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Tuesday, February 07, 2006

Adult store sign approved, with caveats

Another standing-room-only crowd filled Lincoln City's council chambers Tuesday night to await the planning commission's decision regarding the appeal of an approved sign permit.

Most of them were disappointed by the outcome of another marathon session, which didn't end until a quarter past midnight.

Commissioners Polly Haehl, Tim Crenshaw, Jim Kusz, Char Brown, Randy Butts and Erick Feuerborn unanimously denied the appeal and upheld the planning department's decision to grant the sign permit (Richard Emery had a pre-arranged absence) - with a few added conditions. Getting there took another three hours of public testimony and commission discussion held against a backdrop of controversy.

The focus is a freestanding illuminated sign proposed for placement in a prominent position next to Highway 101 to serve as a beacon for Imagine That! - an adult "superstore" housed in the lower level of the Swap Shop building at 2159 NW Hwy 101 on property owned by Curt Curtis and Myron Ace. Pastor Steve Waterman of St. Peter the Fisherman Lutheran Church filed the appeal of the planning department's Dec. 1, 2005 decision to grant the sign permit, and nearly 150 residents showed up to support his effort during five hours of testimony and acrimony during the planning commission's Jan. 3 session. The commissioners granted a request to continue the hearing to Jan. 17, leaving the door open to additional testimony.

Opponents sent petitions, letters, e-mails, and other materials indicating their disdain for the sign and the business itself.

"I probably should have put a warning on your packets," said Richard Townsend, the city's planning and community development director. "Some of it is pretty graphic."

Believing the lot lacked the required street frontage to allow a 52-square-foot sign, planning officials initially denied the permit application submitted Oct. 17, 2005. City ordinances do not allow freestanding signs on lots with less than 50 feet of street frontage. After discovering that the frontage met the requirement, they reversed the decision, with a stipulation limiting the sign to 50 square feet, the maximum allowed for that size lot.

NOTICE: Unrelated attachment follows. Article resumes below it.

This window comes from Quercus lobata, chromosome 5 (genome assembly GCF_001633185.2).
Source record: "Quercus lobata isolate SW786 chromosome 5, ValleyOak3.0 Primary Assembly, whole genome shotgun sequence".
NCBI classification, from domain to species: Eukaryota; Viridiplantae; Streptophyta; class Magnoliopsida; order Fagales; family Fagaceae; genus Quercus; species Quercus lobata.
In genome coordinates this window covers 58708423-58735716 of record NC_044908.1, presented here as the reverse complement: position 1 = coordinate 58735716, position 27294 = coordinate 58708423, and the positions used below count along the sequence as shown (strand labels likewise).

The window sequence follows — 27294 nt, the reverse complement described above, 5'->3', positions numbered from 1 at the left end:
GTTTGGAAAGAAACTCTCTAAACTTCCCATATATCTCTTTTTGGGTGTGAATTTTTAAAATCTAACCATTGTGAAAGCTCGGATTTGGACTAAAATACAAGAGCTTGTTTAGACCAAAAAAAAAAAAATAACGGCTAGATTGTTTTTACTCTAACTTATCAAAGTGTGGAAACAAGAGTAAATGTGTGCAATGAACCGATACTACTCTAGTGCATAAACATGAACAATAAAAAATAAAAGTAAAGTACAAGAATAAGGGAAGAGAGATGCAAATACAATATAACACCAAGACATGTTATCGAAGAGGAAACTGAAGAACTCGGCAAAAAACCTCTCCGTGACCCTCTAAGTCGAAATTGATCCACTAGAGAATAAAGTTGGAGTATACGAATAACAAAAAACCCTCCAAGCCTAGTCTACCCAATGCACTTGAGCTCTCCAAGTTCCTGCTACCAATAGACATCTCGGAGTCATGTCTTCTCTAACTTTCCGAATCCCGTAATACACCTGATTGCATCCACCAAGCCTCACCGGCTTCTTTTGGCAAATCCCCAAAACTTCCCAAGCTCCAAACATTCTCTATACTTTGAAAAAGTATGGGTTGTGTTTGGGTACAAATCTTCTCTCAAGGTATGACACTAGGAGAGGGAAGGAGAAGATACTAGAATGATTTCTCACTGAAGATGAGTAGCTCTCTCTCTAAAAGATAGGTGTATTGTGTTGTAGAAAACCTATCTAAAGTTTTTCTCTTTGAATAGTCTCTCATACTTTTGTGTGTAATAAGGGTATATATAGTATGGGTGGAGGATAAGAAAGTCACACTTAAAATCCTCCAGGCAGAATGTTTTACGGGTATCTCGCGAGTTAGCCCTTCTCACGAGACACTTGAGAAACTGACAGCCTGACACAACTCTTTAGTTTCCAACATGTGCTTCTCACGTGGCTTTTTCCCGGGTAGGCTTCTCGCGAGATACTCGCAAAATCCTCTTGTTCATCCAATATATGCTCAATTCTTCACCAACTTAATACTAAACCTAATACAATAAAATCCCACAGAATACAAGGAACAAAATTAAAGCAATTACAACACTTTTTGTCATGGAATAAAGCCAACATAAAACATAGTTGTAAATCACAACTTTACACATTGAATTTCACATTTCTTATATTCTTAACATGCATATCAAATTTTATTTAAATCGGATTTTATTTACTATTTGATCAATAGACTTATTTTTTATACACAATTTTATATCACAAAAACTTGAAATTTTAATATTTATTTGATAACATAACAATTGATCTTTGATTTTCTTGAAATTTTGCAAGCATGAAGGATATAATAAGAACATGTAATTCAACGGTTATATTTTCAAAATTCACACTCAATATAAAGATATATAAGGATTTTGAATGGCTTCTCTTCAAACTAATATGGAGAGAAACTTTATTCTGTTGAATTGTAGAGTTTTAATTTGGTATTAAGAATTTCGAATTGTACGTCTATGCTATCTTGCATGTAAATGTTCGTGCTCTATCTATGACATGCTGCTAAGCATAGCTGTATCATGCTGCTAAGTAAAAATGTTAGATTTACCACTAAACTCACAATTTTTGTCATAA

Illuminated signage requires notification of the approval to all property owners within 100 feet of the proposed sign location.

The application featured an artistic rendering of the sign and its proposed content. The words "adult superstore" caught the attention of those nearby property owners, and word quickly spread about the nature of the business, eventually leading to Waterman's appeal, which he filed Dec. 12.

Context, content, and the carnal nature of the business figured prominently in those objections.

The appeal, however, required a focus on sign design and construction details.

Lincoln City attorney Russell Baldwin represented the property owners and Brandon Howard from Eugene-based ES & A Sign and Awning, the company contracted to erect the sign.

In a Dec. 21 letter to Townsend, Baldwin asked city officials to dismiss the appeal because Waterman lacked standing. He argued that Waterman and the church failed to meet all four requirements for filing an appeal under city ordinances. Baldwin said the church did not qualify as an affected party; failed to specify either the interpretation under appeal or the basis for it; and failed to designate whether or not the decision under appeal was a discretionary one involving a land use matter.

"Since the appellant has failed to satisfy the requirements of the ordinance, the appeal must fail, and should therefore be properly dismissed," Baldwin stated. "There is no actual controversy. The property owner is entitled to the sign permit applied for under the applicable ordinances as a matter of law."

Those on Waterman's side of the issue disagreed and expressed their support for the appeal throughout the often-tense Jan. 3 session. Most of them returned Tuesday night to learn the outcome.

For the first two hours, the commissioners focused on three public hearings pertaining to other matters before again turning their attention to the sign permit. The hearing took an aura of deja-vu as Baldwin and Gary Ellingson held another verbal sparring match.

Baldwin invoked the constitutional issue of free speech infringement, arguing that some of the objections amounted to an attempt to regulate the sign's content.

"This the city cannot do," he declared, noting that a contested case hearing before a quasi-judicial body was an improper venue for public policy discussions or decisions.

Ultimately, the matter boiled down to potential glare from the illuminated sign, and the effect it might have on a nearby apartment complex. After a lengthy explanation about their standing in the matter from City Attorney Joan Kelsey, the commissioners first debated whether or not they had jurisdiction.

By a 5-1 vote - with Randy Butts opposed - they decided they did.

The more complicated matter of whether or not to deny the appeal pulled them in both directions. Tim Crenshaw's motion to uphold the appeal and deny the sign permit failed for lack of a second. Prompted by Townsend and Kelsey, Crenshaw made several attempts to nail down concrete reasons for overturning the planning department's decision to grant the sign permit.

Butts then made a motion to deny the appeal and grant the permit - with additional stipulations about glare reduction, size, and height - which passed unanimously.


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